LEWISTON — Less than six months after opening its doors, Common Grounds Cafe is making plans to expand its offerings this summer.
The pay-what-you-can coffee shop in the heart of the downtown Tree Streets neighborhood is a training ground for teens who want to get a taste of what it’s like working in a business. It’s also a gathering spot for the community, as evidenced on a recent Saturday morning.
Damon Crouse is the program director at The Root Cellar, the cafe’s location at 89 Birch St. Together with his wife, Vicky, they hatched the idea to start the cafe.
“Realizing that Lewiston doesn’t really have a lot of cafes, especially ones that are accessible to our local community at the Tree Streets, we wanted to offer something that the community didn’t have,” explained Crouse, “and have a low barrier. … Our neighbors don’t have a ton of income. They come and gather and build relationships with each other in this space … (while the cafe provides) work experience for the teens.”
Crouse said they checked out other coffee shops in the area and talked with the owners about what it takes to run a cafe and what lessons they learned along the way. The teens selected to work at Common Grounds created their own mission statement and goals, which are periodically reviewed to see if they are meeting those goals.
Getting picked to work there was not simply a matter of signing on. Out of the 10 to 15 teens who work on the Lew Crew, which is a lawn care and woodworking business connected to The Root Cellar, eight expressed interest in working in the coffee shop. But Crouse wanted to start with only four teens. So he came up with an idea to make the selection process fair.
“We had them all write a 200-word essay as to why we should hire them,” Crouse explained. “So, I received four essays. So if they wrote an essay, they were hired. We’ve kind of hired and added to our staff as we’ve needed.”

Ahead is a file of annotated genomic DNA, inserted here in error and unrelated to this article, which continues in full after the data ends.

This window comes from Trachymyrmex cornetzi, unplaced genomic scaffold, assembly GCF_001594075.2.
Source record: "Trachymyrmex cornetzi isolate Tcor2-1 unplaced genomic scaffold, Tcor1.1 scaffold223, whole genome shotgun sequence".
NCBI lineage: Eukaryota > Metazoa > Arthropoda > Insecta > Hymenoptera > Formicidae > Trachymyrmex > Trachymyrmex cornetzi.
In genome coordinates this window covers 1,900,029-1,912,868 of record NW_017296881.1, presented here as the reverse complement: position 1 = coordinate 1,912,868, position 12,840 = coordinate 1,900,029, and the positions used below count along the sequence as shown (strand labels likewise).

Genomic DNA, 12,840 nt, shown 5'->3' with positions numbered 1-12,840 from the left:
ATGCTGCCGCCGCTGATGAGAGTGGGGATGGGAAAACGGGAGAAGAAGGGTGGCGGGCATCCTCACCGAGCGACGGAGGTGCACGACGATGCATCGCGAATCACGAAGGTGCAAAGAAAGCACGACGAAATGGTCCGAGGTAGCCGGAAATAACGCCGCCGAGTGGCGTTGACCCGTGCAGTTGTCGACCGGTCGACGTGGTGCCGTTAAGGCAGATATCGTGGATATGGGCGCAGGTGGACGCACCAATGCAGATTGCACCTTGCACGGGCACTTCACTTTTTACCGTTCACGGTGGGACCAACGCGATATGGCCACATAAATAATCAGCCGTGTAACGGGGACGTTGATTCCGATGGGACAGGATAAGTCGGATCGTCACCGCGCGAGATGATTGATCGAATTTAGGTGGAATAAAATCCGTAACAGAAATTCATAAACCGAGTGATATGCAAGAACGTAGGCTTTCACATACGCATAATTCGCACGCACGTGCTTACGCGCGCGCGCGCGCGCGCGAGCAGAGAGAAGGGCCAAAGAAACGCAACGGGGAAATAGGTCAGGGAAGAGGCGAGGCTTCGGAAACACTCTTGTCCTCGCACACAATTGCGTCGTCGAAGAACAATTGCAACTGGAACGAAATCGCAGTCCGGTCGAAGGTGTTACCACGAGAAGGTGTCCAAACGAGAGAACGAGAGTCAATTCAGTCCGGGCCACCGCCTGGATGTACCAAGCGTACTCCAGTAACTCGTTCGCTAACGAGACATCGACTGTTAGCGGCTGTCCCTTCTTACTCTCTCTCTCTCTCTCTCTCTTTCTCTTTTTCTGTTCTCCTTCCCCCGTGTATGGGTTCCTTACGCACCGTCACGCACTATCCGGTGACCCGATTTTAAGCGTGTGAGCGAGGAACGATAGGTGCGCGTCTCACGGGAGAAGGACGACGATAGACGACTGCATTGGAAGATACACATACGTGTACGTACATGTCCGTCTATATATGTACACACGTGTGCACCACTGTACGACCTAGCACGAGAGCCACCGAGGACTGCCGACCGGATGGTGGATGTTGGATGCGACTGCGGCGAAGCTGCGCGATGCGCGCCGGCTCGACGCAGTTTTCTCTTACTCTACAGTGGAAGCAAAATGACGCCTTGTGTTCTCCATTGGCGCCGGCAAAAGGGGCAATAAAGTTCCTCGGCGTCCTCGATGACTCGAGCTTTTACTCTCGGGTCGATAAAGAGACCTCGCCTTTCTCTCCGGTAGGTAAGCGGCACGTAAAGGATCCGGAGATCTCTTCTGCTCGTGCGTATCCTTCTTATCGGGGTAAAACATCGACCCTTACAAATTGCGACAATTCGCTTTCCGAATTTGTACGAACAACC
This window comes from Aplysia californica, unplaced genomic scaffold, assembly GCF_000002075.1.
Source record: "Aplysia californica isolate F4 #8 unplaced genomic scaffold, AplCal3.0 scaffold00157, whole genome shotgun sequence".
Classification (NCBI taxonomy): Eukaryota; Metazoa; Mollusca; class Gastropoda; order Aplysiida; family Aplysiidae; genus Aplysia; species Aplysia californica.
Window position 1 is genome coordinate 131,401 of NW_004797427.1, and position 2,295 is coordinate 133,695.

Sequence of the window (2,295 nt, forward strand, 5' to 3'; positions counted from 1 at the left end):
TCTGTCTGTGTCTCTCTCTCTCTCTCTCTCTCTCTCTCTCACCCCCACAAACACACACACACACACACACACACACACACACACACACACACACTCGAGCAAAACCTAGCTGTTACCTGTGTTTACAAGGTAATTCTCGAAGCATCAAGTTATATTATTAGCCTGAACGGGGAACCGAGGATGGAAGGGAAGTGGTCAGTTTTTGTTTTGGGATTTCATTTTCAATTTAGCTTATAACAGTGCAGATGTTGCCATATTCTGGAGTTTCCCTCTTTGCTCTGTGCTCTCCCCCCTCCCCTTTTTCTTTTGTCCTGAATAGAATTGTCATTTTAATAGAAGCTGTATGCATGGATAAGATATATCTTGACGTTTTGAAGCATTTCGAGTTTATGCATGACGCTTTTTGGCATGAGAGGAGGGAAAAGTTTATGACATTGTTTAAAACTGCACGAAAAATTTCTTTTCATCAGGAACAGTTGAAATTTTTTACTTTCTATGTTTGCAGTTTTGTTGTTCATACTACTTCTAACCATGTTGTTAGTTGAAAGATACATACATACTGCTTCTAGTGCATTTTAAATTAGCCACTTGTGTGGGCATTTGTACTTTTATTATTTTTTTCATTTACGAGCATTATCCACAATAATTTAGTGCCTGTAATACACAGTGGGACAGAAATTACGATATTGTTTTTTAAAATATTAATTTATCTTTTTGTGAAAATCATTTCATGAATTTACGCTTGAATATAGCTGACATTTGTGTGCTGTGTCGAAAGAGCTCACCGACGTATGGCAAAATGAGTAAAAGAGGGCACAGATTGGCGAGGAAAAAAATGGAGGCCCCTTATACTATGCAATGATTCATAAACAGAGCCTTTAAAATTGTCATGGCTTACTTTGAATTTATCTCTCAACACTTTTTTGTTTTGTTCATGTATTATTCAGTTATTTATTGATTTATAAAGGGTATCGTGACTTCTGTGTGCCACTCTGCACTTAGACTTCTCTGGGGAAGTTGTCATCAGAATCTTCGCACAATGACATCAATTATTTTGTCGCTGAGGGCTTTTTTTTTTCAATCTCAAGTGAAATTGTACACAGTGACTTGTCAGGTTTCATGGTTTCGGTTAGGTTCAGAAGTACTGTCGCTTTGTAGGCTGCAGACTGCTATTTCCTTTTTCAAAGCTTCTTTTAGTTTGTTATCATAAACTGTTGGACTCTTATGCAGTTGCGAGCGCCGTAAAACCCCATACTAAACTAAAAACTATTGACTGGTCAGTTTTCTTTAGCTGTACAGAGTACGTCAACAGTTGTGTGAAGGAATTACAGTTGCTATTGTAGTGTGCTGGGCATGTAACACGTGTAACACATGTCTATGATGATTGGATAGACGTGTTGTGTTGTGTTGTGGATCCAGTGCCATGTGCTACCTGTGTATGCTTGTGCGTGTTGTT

Marie Dada and Nevaeh Warner, both 10th graders, were working the day the Sun Journal visited. Dada said she wants to be a pediatrician, and will pursue business and health studies at Lewiston Regional Technical Center. Warner said she was accepted to the culinary program at the technical center.
Students Klein Dozolo and Mucyo Rayira work as a barista and cook, respectively, but had sports-related commitments and couldn’t work that day.
A regular stream of customers — regulars and newcomers alike — came in and out of Common Grounds, some savoring the fresh-brewed coffee and breakfast sandwiches, others just dropping by to socialize. No one is ever asked to pay. Some offered donations and tips, to help offset those who cannot afford to pay. It’s part of the business model and it seems to be working.
Anywhere from 25 to 75 people come through the doors on any given Saturday — the only day the cafe is open — and the enterprise is holding its own, breaking even every week, Crouse said, aside from some bigger startup expenses that included the espresso machine and other expensive equipment.
The teens and Crouse meet every week for two hours to review their progress. “Part of that time is just shopping for what we need the next week. Part of that time we look back at our goals, look at our expenses, look at the donations coming in.”
Crouse said the program is successful and the reaction from the community has encouraged them to continue and hope it grows. “I think that in the summer we’re going to open up a few more days a week, because we’re kind of limited during the school year. We’re hoping to get an old camper and turn it into a coffee trailer and be at different locations on different days to serve different areas of the community.”
Common Grounds is open Saturdays from 9 a.m. to noon. For more information on the program, or other programs at The Root Cellar, call 207-782-3659 or online at https://therootcellar.org/.